Canadian Forest Service Publications
Canopy surface reconstruction from a LiDAR point cloud using Hough transform. 2010. Van Leeuwen, M.; Coops, N.C; Wulder, M.A. Remote Sensing Letters 1(3): 125–132.
Available from: Pacific Forestry Centre
Catalog ID: 34008
CFS Availability: Not available through the CFS (click for more information).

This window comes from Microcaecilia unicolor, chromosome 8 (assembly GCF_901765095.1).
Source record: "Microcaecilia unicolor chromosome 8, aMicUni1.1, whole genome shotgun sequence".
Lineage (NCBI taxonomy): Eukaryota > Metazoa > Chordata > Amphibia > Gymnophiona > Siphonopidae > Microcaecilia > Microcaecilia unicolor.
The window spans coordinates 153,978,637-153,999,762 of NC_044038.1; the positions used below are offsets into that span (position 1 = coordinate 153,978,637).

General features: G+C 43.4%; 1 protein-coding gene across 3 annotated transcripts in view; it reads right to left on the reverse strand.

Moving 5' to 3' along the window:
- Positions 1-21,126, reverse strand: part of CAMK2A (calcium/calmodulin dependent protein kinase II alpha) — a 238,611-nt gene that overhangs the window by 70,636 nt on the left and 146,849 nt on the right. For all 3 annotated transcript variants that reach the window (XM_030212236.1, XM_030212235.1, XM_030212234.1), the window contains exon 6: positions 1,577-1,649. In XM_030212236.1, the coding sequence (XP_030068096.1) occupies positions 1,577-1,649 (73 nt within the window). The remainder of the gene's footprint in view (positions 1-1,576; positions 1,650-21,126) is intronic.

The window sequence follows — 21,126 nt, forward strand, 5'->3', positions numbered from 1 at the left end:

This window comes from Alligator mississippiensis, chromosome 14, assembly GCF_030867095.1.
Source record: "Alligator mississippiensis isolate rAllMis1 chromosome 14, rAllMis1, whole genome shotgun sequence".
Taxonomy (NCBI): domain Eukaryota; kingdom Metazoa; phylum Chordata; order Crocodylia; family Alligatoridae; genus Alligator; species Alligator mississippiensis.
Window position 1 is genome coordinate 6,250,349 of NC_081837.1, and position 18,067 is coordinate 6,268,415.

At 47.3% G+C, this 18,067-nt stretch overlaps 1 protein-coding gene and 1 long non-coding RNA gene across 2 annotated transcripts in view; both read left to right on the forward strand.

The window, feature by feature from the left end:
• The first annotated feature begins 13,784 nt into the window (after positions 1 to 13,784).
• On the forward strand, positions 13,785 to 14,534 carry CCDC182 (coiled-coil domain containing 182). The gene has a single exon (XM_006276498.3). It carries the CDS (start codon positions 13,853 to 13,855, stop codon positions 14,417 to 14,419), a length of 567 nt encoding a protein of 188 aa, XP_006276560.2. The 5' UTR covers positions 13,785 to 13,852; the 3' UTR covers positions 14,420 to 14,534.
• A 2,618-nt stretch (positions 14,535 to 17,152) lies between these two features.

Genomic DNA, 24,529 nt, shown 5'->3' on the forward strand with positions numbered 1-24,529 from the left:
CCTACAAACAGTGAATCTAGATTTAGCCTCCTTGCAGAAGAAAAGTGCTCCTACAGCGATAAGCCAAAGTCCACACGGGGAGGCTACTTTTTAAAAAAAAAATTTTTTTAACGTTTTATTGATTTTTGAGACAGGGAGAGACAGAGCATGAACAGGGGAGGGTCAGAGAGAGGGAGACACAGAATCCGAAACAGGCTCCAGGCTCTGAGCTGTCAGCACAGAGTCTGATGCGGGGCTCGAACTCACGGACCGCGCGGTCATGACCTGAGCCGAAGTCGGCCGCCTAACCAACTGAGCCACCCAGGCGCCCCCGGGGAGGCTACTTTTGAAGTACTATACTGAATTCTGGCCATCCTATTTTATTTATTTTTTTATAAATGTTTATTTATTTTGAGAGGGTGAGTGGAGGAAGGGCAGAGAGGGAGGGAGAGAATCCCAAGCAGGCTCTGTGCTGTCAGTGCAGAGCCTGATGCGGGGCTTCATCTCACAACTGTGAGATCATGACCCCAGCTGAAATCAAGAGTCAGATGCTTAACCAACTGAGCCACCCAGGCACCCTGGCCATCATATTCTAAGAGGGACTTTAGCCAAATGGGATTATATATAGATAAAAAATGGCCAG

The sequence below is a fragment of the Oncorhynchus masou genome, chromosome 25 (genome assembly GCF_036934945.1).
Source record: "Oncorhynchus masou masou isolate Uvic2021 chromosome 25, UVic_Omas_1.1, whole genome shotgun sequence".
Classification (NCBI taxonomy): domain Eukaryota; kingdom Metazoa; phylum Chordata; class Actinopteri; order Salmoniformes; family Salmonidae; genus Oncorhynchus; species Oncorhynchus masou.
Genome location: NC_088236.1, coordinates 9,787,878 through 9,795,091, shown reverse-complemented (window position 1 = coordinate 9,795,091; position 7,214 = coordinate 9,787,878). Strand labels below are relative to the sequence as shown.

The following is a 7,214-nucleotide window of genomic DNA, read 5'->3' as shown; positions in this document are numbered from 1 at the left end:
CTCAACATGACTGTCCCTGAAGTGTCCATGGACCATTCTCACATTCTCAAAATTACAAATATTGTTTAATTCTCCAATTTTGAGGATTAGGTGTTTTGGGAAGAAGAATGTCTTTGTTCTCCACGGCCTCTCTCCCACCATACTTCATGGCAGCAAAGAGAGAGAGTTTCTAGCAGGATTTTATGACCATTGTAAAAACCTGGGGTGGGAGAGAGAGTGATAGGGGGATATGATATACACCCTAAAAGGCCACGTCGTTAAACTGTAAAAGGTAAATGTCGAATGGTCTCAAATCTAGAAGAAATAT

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Tree height and canopy volume are critical forestry parameters that are used to derive estimates of growth, carbon sequestration, standing timber volume, and biomass. Through the use of light detection and ranging, these attributes can be estimated rapidly over large areas. At the stand level, estimates of these attributes have been derived successfully from canopy height models. However, a number of challenges identified in using canopy height models remain, such as correcting for height underestimation and canopy surface irregularities, such as data pits and holes that may result from acquisition and/or post-processing, and consistent delineation of tree crowns – all of which can limit the accurate retrieval of individual tree and crown attributes. In this letter, a novel canopy model is proposed in which individual tree crowns are represented as objects for which delineations can be derived through geometric operations. The technique is based on fitting simple geometric shapes to the raw light detection and ranging point cloud and thereby compensates for this underestimation, reduces data size, and allows effective and efficient modelling at the individual tree level.
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